Integrative analysis reveals metabolic switch in aging astrocytes
A new research paper titled "Metabolic switch in the aging astrocyte supported via integrative approach comprising network and transcriptome analyses" has been published in Aging.
Dysregulated central-energy metabolism is a hallmark of brain aging. Supplying enough energy for neurotransmission relies on the neuron-astrocyte metabolic network. In their new study, researchers Alejandro Acevedo, Felipe Torres, Miguel Kiwi, Felipe Baeza-Lehnert, L. Felipe Barros, Dasfne Lee-Liu, and Christian González-Billault from Universidad de Chile, Cedenna, University of California, San Diego, Centro de Estudios Científicos (CECs), Geroscience Center for Brain Health and Metabolism (GERO), Universidad San Sebastián, and the Buck Institute for Research on Aging aimed to identify genes contributing to age-associated brain functional decline.
The researchers write, "[...] we formulated an approach to analyze the metabolic network by integrating flux, network structure and transcriptomic databases of neurotransmission and aging."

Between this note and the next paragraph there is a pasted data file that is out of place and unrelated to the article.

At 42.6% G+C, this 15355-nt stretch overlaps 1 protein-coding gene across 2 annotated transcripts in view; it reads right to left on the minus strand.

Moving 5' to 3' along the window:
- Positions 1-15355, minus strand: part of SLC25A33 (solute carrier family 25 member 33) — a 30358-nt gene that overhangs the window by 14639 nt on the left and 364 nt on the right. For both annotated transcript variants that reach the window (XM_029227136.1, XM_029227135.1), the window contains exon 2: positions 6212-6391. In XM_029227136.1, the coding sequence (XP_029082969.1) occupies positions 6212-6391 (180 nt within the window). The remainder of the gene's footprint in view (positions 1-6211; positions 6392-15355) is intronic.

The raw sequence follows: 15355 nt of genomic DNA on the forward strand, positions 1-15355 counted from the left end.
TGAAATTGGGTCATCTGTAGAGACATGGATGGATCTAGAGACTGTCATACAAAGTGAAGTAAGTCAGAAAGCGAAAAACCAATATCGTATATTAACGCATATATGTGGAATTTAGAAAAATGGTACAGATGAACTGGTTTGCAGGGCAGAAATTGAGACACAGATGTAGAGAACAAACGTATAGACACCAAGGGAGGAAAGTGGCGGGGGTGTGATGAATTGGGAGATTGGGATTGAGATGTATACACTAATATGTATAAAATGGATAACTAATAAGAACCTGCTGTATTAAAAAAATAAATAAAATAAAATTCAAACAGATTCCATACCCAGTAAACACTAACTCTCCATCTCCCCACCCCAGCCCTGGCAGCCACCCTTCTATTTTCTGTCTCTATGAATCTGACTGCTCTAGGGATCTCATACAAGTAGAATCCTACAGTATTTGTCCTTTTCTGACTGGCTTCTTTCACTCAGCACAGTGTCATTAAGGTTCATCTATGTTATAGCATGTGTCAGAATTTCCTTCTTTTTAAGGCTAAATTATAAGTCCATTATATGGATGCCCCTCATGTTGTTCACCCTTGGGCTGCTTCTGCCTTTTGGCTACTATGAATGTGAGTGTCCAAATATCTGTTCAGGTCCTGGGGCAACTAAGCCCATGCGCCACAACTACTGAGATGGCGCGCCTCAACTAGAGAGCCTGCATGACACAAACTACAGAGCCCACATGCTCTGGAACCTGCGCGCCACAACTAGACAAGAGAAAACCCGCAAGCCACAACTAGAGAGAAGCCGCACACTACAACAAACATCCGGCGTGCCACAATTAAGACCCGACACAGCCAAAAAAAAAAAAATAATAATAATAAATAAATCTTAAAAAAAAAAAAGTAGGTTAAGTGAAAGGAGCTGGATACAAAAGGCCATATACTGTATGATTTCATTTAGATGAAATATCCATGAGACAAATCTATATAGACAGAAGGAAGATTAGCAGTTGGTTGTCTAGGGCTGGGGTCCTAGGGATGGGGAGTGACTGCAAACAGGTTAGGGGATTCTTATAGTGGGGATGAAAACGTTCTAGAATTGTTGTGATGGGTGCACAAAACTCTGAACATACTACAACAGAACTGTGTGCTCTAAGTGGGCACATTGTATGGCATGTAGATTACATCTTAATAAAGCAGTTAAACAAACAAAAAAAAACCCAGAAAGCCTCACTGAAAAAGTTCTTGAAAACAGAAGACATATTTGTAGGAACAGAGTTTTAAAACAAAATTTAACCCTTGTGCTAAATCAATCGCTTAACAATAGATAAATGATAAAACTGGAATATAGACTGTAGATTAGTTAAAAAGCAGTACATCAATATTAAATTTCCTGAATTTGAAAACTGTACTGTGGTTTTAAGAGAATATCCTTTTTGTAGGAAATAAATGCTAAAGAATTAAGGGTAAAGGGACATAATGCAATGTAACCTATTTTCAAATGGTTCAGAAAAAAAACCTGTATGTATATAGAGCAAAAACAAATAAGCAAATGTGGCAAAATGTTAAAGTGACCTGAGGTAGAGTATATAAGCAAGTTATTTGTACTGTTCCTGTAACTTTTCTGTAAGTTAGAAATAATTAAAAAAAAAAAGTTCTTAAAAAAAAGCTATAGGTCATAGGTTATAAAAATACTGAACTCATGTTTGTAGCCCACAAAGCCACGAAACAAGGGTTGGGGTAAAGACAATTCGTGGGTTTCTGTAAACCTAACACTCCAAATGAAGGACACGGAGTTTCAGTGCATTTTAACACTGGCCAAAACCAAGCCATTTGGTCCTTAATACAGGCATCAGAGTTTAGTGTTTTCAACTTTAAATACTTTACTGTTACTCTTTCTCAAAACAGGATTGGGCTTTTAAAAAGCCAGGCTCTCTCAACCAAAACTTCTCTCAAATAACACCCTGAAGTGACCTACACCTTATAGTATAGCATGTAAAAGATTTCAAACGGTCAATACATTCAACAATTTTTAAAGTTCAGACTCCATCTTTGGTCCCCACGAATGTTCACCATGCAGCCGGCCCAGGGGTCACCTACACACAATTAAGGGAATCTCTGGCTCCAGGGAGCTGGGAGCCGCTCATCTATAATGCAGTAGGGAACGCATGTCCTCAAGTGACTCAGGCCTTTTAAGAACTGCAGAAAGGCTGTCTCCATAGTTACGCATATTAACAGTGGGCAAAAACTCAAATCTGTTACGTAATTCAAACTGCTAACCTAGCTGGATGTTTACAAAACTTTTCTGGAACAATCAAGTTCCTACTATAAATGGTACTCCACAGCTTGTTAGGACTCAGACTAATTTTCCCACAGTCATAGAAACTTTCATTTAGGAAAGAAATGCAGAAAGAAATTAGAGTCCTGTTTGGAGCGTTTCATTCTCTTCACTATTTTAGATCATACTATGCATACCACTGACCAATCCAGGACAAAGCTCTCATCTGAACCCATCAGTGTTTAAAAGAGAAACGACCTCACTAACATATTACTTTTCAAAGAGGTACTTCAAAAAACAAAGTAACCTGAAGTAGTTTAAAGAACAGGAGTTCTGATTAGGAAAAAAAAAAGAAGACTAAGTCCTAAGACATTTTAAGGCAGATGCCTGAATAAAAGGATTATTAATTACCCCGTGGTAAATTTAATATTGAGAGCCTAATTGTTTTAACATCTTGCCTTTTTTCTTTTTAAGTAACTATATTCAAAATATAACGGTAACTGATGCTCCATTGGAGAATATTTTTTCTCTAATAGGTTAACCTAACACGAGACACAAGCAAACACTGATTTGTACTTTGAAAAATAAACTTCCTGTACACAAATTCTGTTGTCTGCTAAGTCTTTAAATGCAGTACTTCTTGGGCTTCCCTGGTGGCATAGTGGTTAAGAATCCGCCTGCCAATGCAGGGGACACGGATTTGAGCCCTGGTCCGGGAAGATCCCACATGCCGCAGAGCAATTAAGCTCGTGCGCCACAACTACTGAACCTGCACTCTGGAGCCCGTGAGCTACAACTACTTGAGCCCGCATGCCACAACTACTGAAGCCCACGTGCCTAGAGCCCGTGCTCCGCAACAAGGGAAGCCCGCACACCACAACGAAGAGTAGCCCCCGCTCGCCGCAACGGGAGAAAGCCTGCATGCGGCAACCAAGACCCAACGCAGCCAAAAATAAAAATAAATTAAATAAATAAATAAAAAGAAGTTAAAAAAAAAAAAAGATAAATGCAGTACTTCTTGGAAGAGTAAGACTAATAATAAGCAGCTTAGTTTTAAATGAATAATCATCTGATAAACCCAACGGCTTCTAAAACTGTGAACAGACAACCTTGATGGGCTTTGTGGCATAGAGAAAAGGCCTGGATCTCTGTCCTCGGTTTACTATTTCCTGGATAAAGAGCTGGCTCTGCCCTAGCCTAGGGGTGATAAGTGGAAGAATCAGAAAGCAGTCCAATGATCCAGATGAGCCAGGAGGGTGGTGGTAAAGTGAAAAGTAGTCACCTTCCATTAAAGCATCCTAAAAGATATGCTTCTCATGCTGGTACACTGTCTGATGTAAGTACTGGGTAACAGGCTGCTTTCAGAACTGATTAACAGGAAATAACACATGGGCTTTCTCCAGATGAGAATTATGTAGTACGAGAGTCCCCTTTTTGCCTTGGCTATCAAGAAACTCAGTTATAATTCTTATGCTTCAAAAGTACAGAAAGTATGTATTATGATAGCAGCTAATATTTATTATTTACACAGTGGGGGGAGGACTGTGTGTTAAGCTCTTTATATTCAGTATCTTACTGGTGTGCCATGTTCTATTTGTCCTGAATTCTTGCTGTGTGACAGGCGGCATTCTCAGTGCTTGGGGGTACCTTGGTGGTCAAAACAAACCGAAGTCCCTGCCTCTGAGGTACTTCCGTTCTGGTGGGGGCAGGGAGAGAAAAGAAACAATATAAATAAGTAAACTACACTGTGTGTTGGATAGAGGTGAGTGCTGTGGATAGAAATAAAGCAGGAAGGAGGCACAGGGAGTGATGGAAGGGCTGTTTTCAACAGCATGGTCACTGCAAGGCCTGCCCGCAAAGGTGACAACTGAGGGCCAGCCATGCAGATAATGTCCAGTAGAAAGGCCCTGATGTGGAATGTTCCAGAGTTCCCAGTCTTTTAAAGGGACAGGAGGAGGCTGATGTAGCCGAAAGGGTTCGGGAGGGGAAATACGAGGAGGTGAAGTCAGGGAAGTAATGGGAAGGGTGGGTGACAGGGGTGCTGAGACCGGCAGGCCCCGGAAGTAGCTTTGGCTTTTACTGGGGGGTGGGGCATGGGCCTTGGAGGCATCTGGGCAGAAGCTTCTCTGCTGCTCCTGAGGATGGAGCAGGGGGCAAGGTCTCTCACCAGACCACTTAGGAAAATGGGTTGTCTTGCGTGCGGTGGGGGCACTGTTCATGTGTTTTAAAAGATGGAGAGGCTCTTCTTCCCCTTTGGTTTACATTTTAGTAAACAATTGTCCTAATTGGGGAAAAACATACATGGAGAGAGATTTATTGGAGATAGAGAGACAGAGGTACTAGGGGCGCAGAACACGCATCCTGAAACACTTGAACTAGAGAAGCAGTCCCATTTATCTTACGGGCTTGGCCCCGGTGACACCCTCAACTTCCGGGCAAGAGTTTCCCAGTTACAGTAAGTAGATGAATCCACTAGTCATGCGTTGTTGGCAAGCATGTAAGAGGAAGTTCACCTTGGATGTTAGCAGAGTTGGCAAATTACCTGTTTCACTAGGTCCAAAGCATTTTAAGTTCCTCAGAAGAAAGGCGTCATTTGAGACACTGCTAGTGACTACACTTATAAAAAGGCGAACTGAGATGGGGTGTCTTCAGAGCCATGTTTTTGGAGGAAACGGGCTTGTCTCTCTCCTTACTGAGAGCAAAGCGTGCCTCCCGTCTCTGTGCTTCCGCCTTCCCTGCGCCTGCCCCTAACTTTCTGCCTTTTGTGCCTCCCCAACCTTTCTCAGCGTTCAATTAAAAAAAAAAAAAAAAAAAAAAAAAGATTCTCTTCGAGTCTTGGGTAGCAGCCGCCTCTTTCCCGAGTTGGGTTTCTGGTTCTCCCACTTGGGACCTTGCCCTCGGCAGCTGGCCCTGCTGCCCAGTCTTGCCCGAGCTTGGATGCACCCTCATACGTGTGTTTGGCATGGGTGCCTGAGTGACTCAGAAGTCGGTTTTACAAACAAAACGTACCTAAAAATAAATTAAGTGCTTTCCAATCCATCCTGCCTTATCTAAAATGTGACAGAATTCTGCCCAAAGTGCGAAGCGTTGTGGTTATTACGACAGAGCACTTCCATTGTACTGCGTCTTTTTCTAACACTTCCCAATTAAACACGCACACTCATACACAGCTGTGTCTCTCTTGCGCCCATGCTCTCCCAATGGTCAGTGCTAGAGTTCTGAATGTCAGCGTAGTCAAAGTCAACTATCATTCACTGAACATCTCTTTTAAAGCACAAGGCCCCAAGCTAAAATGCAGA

Their findings support that during brain aging:
- The astrocyte undergoes a metabolic switch from aerobic glycolysis to oxidative phosphorylation, decreasing lactate supply to the neuron, while the neuron suffers intrinsic energetic deficit by downregulation of Krebs cycle genes, including mdh1 and mdh2 (Malate-Aspartate Shuttle);
- Branched-chain amino acid degradation genes are downregulated, identifying dld as a central regulator;
- Ketone body synthesis increases in the neuron, while the astrocyte increases their utilization, in line with neuronal energy deficit in favor of astrocytes.
"The genes identified here are valuable candidates for future studies to understand the molecular mechanisms of healthy brain aging and prevent brain age-associated failure using energy metabolism as a target," the researchers conclude.
More information: Alejandro Acevedo et al, Metabolic switch in the aging astrocyte supported via integrative approach comprising network and transcriptome analyses, Aging (2023). DOI: 10.18632/aging.204663